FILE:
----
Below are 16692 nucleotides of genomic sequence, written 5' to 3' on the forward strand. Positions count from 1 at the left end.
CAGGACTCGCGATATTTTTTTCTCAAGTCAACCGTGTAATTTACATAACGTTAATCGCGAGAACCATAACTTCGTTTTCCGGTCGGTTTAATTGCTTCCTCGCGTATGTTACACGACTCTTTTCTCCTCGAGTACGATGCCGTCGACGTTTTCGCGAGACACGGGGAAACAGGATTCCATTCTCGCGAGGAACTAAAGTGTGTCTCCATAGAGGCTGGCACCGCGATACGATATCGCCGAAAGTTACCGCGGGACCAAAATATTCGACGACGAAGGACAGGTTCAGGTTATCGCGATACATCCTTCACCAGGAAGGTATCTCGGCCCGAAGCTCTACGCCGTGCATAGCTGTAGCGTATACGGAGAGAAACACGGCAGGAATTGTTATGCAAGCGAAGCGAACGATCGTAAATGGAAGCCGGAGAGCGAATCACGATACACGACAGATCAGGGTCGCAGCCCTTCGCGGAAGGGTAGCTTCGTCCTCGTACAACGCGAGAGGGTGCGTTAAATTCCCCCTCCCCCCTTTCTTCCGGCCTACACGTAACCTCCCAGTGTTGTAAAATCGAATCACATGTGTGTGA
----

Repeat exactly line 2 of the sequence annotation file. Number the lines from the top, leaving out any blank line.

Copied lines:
CAGGACTCGCGATATTTTTTTCTCAAGTCAACCGTGTAATTTACATAACGTTAATCGCGAGAACCATAACTTCGTTTTCCGGTCGGTTTAATTGCTTCCTCGCGTATGTTACACGACTCTTTTCTCCTCGAGTACGATGCCGTCGACGTTTTCGCGAGACACGGGGAAACAGGATTCCATTCTCGCGAGGAACTAAAGTGTGTCTCCATAGAGGCTGGCACCGCGATACGATATCGCCGAAAGTTACCGCGGGACCAAAATATTCGACGACGAAGGACAGGTTCAGGTTATCGCGATACATCCTTCACCAGGAAGGTATCTCGGCCCGAAGCTCTACGCCGTGCATAGCTGTAGCGTATACGGAGAGAAACACGGCAGGAATTGTTATGCAAGCGAAGCGAACGATCGTAAATGGAAGCCGGAGAGCGAATCACGATACACGACAGATCAGGGTCGCAGCCCTTCGCGGAAGGGTAGCTTCGTCCTCGTACAACGCGAGAGGGTGCGTTAAATTCCCCCTCCCCCCTTTCTTCCGGCCTACACGTAACCTCCCAGTGTTGTAAAATCGAATCACATGTGTGTGA